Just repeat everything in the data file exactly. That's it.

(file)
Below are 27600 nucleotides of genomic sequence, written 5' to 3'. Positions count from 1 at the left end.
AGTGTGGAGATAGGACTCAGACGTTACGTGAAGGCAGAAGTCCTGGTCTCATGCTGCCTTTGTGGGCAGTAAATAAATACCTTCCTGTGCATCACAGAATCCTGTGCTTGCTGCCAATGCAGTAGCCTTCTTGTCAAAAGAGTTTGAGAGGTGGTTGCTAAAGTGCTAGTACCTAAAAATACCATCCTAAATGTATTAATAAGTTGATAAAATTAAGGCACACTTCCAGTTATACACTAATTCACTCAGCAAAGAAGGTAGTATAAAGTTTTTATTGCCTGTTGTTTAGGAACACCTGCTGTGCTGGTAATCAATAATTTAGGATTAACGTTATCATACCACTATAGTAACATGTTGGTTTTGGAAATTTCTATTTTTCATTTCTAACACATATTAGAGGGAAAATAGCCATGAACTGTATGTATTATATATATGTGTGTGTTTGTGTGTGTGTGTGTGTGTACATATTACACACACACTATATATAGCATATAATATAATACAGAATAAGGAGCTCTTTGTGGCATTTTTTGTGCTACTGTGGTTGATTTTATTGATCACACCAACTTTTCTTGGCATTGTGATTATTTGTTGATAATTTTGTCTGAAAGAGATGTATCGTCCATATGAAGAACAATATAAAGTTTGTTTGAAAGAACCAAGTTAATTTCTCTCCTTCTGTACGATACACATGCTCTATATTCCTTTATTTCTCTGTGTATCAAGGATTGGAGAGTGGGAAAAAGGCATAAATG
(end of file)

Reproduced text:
Below are 27600 nucleotides of genomic sequence, written 5' to 3'. Positions count from 1 at the left end.
AGTGTGGAGATAGGACTCAGACGTTACGTGAAGGCAGAAGTCCTGGTCTCATGCTGCCTTTGTGGGCAGTAAATAAATACCTTCCTGTGCATCACAGAATCCTGTGCTTGCTGCCAATGCAGTAGCCTTCTTGTCAAAAGAGTTTGAGAGGTGGTTGCTAAAGTGCTAGTACCTAAAAATACCATCCTAAATGTATTAATAAGTTGATAAAATTAAGGCACACTTCCAGTTATACACTAATTCACTCAGCAAAGAAGGTAGTATAAAGTTTTTATTGCCTGTTGTTTAGGAACACCTGCTGTGCTGGTAATCAATAATTTAGGATTAACGTTATCATACCACTATAGTAACATGTTGGTTTTGGAAATTTCTATTTTTCATTTCTAACACATATTAGAGGGAAAATAGCCATGAACTGTATGTATTATATATATGTGTGTGTTTGTGTGTGTGTGTGTGTGTACATATTACACACACACTATATATAGCATATAATATAATACAGAATAAGGAGCTCTTTGTGGCATTTTTTGTGCTACTGTGGTTGATTTTATTGATCACACCAACTTTTCTTGGCATTGTGATTATTTGTTGATAATTTTGTCTGAAAGAGATGTATCGTCCATATGAAGAACAATATAAAGTTTGTTTGAAAGAACCAAGTTAATTTCTCTCCTTCTGTACGATACACATGCTCTATATTCCTTTATTTCTCTGTGTATCAAGGATTGGAGAGTGGGAAAAAGGCATAAATG